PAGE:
I have noticed questions with either of these tags, but rarely used together. As far as I know, the difference here is marginal, if any and so

I would suggest to either synonymize these two, or get rid of one of them while they are not both all over the place.

For reference, is used 3x less than , 3 vs 9. Only one question uses both.

  • 1
    I don't get why somebody downvoted this question.. it seems quite useful to me.
    – Attilio
    Feb 6, 2017 at 3:59
  • 2
    @EasterlyIrk what is one that is not the other?
    – djechlin
    Feb 6, 2017 at 8:46
  • @djechlin I'm honestly not sure what to do, after thinking about it I'd be in favor of covering all specific nutrients under either the [nutrition] or a new [nutrients] tag.
    – Riker
    Feb 6, 2017 at 15:18
  • If that is the way we would go, then I am in favor of [nutrients] as opposed to [nutrition] as the former seems to me more semantically correct regarding the subject. Feb 6, 2017 at 15:32
  • @AlexanderRossa 2 things: 1. best not to add answers for viewpoints you oppose, it rarely turns out well (just a word of caution, you haven't said you're going to do that). 2. they might well be different things, if [nutrients] would refer to specific nutrients and [nutrition] in general.
    – Riker
    Feb 6, 2017 at 15:33
  • 1. Yes, I realized that is not the way to go and so I won't be making the answers to vote on, I guess this can be solved in comments as well. 2. Yes, I realize [nutrition] is a valid tag in itself, I am in favor of [nutrients] for being an umbrella term for the [micronutrients] and [vitamins-and-minerals] Feb 6, 2017 at 15:35
  • @EasterlyIrk nutrition includes things like, "Should I have two big meals and one small meal a day." Nutrients is quite different. I think nutrients is fine but there is a weak argument to separate micros from macros.
    – djechlin
    Feb 6, 2017 at 15:37
  • @djechlin yes, that's what I said.
    – Riker
    Feb 6, 2017 at 15:38
  • @AlexanderRossa also, I don't get pinged if you don't @-ping me, but you do because it's your post. I did read your comment, but just for future reference.
    – Riker
    Feb 6, 2017 at 15:38
  • @EasterlyIrk Thanks, I will ping you from now on :). Nice summarization in an answer, we'll see what community decides. Feb 6, 2017 at 15:44

3 Answers 3


I've suggested the synonym and you may vote on it here if you have enough points on the tag


Yes, add as a synonym of

1. They're the same thing.

In the context of nutrition, these tags mean exactly the same thing. All vitamins and minerals are micronutrients, and all micronutrients are classified as either vitamins or minerals.

Some minerals like silica have no nutritional value for humans, but this site is about food not rocks so when we say minerals we're clearly talking about minerals for nutrition.

This is further demonstrated by the tag wiki for micronutrients that describes exactly two categories: vitamins and minerals.

2. The word "micronutrient" doesn't work well for us.

Vitamins and minerals are words that are much more recognizable to people who haven't read deeply about nutrition. A quick look at Google Trends shows that vitamin is searched far, far more often (like 100x more) than micronutrient. In fact, we should probably avoid using the word micronutrient to improve searchability of posts on the site.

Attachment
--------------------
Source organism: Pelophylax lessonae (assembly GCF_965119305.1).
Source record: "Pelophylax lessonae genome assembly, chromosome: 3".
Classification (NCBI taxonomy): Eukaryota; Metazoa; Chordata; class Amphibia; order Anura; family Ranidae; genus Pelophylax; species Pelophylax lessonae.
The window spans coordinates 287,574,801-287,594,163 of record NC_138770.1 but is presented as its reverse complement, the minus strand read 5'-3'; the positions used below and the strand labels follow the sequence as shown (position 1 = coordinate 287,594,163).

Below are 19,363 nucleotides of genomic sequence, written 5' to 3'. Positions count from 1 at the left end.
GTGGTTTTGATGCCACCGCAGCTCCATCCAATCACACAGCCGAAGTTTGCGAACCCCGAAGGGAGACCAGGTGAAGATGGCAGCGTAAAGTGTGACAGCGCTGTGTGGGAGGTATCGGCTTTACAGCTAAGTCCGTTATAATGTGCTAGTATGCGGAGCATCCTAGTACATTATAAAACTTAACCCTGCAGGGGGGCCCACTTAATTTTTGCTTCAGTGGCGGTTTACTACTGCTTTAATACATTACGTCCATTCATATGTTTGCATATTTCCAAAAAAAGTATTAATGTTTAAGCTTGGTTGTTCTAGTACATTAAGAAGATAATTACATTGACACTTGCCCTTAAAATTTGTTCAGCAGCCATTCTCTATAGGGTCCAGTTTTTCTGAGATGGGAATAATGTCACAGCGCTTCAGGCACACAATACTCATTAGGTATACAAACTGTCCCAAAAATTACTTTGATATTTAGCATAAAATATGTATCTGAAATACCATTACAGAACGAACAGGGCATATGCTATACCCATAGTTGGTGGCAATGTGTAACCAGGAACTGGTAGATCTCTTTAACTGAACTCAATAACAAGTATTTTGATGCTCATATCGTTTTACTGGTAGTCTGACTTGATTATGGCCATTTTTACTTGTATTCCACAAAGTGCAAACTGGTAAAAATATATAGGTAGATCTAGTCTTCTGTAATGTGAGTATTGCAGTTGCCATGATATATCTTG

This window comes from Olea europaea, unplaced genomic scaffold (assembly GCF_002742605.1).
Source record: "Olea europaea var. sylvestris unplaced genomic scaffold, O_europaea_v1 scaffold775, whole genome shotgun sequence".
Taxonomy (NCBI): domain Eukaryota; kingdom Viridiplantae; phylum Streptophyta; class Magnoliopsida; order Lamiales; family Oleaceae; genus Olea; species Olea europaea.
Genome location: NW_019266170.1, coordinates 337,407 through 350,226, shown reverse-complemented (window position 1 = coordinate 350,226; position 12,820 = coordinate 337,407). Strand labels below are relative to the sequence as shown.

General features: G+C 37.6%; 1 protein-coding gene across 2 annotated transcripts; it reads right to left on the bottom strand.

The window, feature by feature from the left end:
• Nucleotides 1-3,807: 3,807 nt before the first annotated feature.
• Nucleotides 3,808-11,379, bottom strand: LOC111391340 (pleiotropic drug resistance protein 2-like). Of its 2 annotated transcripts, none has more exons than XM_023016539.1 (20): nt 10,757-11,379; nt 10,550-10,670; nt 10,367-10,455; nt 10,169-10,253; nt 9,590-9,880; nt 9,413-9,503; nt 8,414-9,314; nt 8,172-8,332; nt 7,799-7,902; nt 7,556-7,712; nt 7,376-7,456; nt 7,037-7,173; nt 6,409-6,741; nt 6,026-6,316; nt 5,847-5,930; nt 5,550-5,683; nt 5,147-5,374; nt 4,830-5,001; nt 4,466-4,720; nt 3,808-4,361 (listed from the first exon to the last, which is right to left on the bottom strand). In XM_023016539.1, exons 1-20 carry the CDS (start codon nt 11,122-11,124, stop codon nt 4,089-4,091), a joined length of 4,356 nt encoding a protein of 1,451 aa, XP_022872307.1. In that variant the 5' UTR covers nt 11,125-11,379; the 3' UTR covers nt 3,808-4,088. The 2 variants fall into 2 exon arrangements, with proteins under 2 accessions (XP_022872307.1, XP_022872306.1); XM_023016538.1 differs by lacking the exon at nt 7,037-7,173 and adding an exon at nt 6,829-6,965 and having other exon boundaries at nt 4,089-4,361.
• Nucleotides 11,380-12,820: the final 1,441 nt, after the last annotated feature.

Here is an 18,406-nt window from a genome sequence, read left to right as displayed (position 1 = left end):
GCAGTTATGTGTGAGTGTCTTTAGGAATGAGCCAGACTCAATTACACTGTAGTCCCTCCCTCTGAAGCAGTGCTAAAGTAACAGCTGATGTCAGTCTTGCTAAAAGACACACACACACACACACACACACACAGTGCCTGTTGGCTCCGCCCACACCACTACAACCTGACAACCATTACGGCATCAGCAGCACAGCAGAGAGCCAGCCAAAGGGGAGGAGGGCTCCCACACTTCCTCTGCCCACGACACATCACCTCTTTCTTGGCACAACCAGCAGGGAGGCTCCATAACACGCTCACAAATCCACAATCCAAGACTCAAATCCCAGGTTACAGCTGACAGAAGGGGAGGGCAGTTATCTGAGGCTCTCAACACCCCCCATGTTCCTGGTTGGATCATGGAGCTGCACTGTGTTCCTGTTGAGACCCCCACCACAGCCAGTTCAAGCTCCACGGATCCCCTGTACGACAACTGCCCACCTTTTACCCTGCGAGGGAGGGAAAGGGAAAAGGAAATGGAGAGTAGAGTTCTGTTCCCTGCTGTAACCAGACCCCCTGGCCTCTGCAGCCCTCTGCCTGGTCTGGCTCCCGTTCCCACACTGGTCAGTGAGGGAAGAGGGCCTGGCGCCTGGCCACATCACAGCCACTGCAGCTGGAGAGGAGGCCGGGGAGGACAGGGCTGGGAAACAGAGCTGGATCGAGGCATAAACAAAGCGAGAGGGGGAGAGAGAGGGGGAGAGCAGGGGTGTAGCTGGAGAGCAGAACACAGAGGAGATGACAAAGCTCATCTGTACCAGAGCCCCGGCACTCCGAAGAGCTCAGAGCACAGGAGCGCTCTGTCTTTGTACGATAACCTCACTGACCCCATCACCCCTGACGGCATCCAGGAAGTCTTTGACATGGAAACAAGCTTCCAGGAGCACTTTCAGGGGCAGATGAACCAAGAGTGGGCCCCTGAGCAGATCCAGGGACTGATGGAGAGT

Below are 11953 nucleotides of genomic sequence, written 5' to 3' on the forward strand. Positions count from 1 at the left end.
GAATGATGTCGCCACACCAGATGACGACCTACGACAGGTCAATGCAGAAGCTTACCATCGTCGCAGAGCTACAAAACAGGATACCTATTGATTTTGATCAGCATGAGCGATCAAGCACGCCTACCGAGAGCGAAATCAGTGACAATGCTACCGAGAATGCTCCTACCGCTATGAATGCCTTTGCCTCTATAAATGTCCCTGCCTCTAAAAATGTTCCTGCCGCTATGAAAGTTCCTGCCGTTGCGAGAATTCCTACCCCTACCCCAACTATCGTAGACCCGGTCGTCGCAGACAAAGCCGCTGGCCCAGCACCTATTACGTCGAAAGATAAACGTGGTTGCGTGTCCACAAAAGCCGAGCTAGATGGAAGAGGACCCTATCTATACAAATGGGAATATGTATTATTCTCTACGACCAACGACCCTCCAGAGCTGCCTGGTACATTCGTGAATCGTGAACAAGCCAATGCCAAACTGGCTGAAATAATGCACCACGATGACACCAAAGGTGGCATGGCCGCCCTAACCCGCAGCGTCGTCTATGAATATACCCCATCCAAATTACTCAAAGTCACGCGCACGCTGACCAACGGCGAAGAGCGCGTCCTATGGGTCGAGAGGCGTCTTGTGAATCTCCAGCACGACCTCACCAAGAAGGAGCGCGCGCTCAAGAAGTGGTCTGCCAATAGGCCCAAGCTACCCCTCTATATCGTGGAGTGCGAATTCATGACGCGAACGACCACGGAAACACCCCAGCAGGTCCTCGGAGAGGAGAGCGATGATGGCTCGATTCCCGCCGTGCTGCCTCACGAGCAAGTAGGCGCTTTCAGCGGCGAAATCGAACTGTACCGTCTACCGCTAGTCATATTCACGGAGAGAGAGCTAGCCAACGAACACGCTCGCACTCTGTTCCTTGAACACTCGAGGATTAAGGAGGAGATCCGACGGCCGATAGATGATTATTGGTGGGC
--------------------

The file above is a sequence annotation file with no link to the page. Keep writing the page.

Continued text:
Google Trends comparison shows vitamin 85 and micronutrient 1

Vote here: https://vegetarianism.stackexchange.com/tags/vitamins-and-minerals/synonyms


Possibly synonymize them, but maybe make a [nutrients] tag?

Micronutrients are not exactly equal to vitamins and minerals, though they are a bit of a subset.

Micronutrients are defined as:

a chemical element or substance required in trace amounts for the normal growth and development of living organisms.


Note the "trace amounts".

Vitamins & minerals are defined as:

vitamins are organic substances (made by plants or animals), minerals are inorganic elements that come from the soil and water and are absorbed by plants or eaten by animals


I'm not meaning either of these to be full exhaustive authoritative definitions, but I do believe they're pretty darn good ones.

What's the difference between the two? One of the only two differences I see is the "chemical element or substance" vs "organic substance..., inorganic substance". However, these are pretty much two ways to say the same thing.

The other is a bit more complicated. The "trace amounts" part. As I understand it, this means that all micronutrients are vitamins or minerals that are just needed in small amounts.

As such, I'd be in favor of synonymizing with , but it might also be a good idea to make a brand-shiny-new tag.

We already have a tag, but that may end up being for nutrition in general as opposed to specific .

Also note:

Proteins are essential nutrients for the human body.


Fat also supplies the body with energy. It contains more energy than any other nutrient


Carbohydrates are energy-providing nutrients.


These are the 3 things currently covered under . All of them are, well, macro-nutrients, and I'd be in favor of also synonymizing this tag with . However, we may also want separate tags for , possible , and / if they become common enough.

  • 1
    I like the idea of [protein], [fat], and [carbohydrates] tags. Feb 6, 2017 at 15:43
  • 1
    @AlexanderRossa that might end up being it's own meta Q, but let's see how this one works out first.
    – Riker
    Feb 6, 2017 at 15:44
  • I don't agree that we need a [nutrients] tag - meta tags are usually not very helpful and I feel that tag would not help to define the subject of a post.
    – Zanna Mod
    Feb 7, 2017 at 6:32
  • 1
    Can you provide an example of a vitamin or mineral that is not a micronutrient?
    – Nic
    May 9, 2018 at 22:38

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